11 Jan Pediatric COVID: Teenagers Most at Risk of Severe Outcomes
MedicalResearch.com Interview with:
Stephen Freedman MDCM, MSc
Professor of Pediatrics and Emergency Medicine
Alberta Children’s Hospital Foundation Professor in Child Health and Wellness
Alberta Children’s Hospital Research Institute, Cumming School of Medicine
University of Calgary
MedicalResearch.com: What is the background for this study?
Response: During the early stages of the global 2019 coronavirus disease (COVID-19) pandemic, children represented fewer than 5% of reported cases. However, children now represent a significant percent of all new COVID-19 cases. Similarly, pediatric hospitalizations due to COVID-19, are now at an all-time high. Although COVID-19 is generally mild in children, severe outcomes and death do occur. The risk of severe outcomes among SARS-CoV-2 infected children is poorly understood with estimates varying considerably between study designs, settings, and regions. Studies generally include large administrative databases (i.e. community based), hospitalized populations, and children admitted to the intensive care unit (ICU).
Identified risk factors for severe COVID-19 in children have included young (i.e. 1-3 months) or old (15-18 years) pediatric age group, male sex, and pre-existing medical condition. However, data from large prospective cohort studies which include children with early or mild stages of disease seeking emergency department (ED) care are lacking.
To address this knowledge gap we sought to quantify the frequency of and risk factors for severe outcomes in SARS-CoV-2 infected children enrolled in a prospective ED-based cohort study.
MedicalResearch.com: What are the main findings?
Response: Among 3221 SARS-CoV-2 positive children enrolled in a global prospective cohort study with outcome data, 107 (3.3%) had a severe outcome within 14 days. Across a subgroup of 2510 SARS-CoV-2 positive children discharged home after testing, 12 (0.5%) had a severe outcome during the two-week follow-up period. We identified the following risk factors for severe outcomes: age 5 to <10 years and 10 to <18 years, having a pre-existing chronic illness, previous episode of pneumonia, and presenting to the hospital 4 to 7 days after symptom onset. Among children from the United States, similar risk factors were identified; and race and ethnicity were not associated with severe outcomes. Additionally, the risk of a severe outcome was higher among hospitalized SARS-CoV-2 positive children compared with similar children who were hospitalized whose SARS-CoV-2 test was negative.
MedicalResearch.com: What should readers take away from your report?
Response: This article primarily provides information relevant to health care providers. But the messages of importance for the general public include:
1) If children are sick enough to need to be hospitalized, some do experience severe outcomes.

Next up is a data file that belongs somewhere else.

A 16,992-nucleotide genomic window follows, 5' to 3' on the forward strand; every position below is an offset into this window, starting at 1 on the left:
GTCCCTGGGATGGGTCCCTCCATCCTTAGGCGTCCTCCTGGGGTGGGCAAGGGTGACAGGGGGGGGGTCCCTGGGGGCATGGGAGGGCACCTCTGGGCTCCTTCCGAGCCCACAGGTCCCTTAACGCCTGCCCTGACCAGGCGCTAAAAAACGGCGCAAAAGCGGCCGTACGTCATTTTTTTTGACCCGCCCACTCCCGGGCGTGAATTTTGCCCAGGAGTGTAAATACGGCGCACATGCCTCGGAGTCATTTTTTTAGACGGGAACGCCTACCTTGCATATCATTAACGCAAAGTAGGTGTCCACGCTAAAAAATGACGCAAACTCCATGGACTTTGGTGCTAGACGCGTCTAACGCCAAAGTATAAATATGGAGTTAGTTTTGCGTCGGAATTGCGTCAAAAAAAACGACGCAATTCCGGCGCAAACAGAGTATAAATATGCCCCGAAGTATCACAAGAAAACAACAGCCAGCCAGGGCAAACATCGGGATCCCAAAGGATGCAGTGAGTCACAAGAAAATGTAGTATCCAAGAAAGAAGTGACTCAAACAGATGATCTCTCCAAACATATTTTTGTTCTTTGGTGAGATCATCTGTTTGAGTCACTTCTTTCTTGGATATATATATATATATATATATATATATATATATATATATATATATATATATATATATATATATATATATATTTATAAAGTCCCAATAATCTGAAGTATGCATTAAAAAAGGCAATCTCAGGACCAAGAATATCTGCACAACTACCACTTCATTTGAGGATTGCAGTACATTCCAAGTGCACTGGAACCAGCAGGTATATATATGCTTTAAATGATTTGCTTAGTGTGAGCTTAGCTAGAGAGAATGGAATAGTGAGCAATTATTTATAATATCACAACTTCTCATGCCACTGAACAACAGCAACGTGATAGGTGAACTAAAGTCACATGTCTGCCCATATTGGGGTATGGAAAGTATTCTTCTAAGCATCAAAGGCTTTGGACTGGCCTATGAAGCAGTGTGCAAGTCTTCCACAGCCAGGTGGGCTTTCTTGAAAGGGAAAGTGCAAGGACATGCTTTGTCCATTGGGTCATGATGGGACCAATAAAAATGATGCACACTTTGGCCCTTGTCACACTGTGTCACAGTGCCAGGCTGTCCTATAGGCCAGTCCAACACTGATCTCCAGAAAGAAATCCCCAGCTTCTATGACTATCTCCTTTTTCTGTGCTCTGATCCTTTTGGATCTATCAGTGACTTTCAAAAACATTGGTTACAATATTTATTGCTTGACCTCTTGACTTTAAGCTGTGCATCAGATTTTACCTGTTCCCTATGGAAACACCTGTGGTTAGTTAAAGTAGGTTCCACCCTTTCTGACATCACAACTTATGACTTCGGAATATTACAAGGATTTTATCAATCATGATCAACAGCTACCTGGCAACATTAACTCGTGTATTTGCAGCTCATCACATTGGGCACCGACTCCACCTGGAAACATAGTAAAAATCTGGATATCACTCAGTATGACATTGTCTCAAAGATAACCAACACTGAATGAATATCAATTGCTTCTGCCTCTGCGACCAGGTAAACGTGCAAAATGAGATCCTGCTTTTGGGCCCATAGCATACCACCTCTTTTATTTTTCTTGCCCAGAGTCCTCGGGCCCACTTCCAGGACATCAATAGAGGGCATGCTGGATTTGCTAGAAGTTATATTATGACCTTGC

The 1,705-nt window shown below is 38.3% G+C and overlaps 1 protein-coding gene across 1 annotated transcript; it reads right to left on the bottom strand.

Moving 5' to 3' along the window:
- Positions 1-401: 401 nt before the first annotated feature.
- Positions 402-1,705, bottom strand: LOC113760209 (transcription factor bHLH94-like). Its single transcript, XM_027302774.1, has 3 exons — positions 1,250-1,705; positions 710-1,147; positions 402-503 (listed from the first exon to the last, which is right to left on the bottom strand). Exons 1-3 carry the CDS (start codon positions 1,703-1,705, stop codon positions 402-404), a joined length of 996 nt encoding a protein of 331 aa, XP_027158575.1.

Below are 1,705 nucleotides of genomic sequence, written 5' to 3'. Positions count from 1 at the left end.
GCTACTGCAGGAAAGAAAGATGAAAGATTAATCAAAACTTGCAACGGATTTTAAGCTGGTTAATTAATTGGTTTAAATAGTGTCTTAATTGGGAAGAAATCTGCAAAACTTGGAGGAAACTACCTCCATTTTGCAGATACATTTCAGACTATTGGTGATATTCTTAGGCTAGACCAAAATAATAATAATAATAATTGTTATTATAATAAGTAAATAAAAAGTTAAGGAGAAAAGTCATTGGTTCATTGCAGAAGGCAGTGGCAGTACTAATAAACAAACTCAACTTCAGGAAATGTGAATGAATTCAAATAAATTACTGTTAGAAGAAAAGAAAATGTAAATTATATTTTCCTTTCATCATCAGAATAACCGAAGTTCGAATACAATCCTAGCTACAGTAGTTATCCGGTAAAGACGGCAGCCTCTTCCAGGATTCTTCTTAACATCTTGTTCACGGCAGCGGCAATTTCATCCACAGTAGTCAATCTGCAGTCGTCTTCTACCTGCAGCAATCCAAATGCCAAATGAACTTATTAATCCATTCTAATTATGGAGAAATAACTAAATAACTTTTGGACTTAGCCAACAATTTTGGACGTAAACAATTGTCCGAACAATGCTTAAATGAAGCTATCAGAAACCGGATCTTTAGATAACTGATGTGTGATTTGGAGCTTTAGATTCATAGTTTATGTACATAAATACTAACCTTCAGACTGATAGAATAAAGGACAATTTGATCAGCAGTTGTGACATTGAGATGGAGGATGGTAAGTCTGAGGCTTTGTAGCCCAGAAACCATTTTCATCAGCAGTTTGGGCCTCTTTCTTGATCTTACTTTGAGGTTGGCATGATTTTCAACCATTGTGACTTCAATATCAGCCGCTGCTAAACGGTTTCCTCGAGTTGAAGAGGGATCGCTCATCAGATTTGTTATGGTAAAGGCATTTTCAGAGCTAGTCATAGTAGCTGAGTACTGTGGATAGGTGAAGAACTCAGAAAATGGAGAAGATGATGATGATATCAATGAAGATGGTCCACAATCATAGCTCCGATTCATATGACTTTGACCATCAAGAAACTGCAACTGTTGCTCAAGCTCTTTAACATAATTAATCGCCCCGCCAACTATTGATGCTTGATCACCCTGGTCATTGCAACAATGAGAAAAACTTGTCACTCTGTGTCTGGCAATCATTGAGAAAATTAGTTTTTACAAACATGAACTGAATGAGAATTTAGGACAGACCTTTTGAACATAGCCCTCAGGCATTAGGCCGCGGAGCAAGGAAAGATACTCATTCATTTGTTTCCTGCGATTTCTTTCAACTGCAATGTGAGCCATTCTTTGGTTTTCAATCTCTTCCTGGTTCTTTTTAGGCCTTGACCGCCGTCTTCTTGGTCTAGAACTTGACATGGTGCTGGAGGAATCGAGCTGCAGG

2) Those at greatest risk of severe outcomes are older children – notably teenagers, those who become progressively unwell between 4-7 days after symptoms develop, those with significant underlying diseases.
3) Among hospitalized children, those infected by SARS-CoV-2 are more likely to have a severe outcome than otherwise similar children whose SARS-CoV-2 test was negative.
4) If children do not need to be hospitalized then the risk of a severe outcome is very low.
MedicalResearch.com: What recommendations do you have for future research as a result of this work?
Response: It would ideal to further evaluate laboratory predictors of severe outcomes, which when incorporated with clinical characteristics could be used to derive risk prediction models to identify those at greatest risk for severe outcomes.
MedicalResearch.com: Is there anything else you would like to add?
Response: The authors have no conflicts of interest to disclose.
This study was supported by grants from the Canadian Institutes of Health Research (Operating Grant: COVID-19 – Clinical management, the Alberta Health Service – University of Calgary – Clinical Research Fund, the Alberta Children’s Hospital Research Institute, the COVID-19 Research Accelerator Funding Track (CRAFT) Program at the University of California, Davis, and the Cincinnati Children’s Hospital Medical Center Division of Emergency Medicine Small Grants Program. Dr. Anna Funk, is supported by the University of Calgary Eyes-High Post-Doctoral Research Fund. Dr. Stephen Freedman is supported by the Alberta Children’s Hospital Foundation Professorship in Child Health and Wellness.
Funk AL, Florin TA, Kuppermann N, et al. Outcomes of SARS-CoV-2–Positive Youths Tested in Emergency Departments: The Global PERN–COVID-19 Study. JAMA Netw Open. 2022;5(1):e2142322. doi:10.1001/jamanetworkopen.2021.42322
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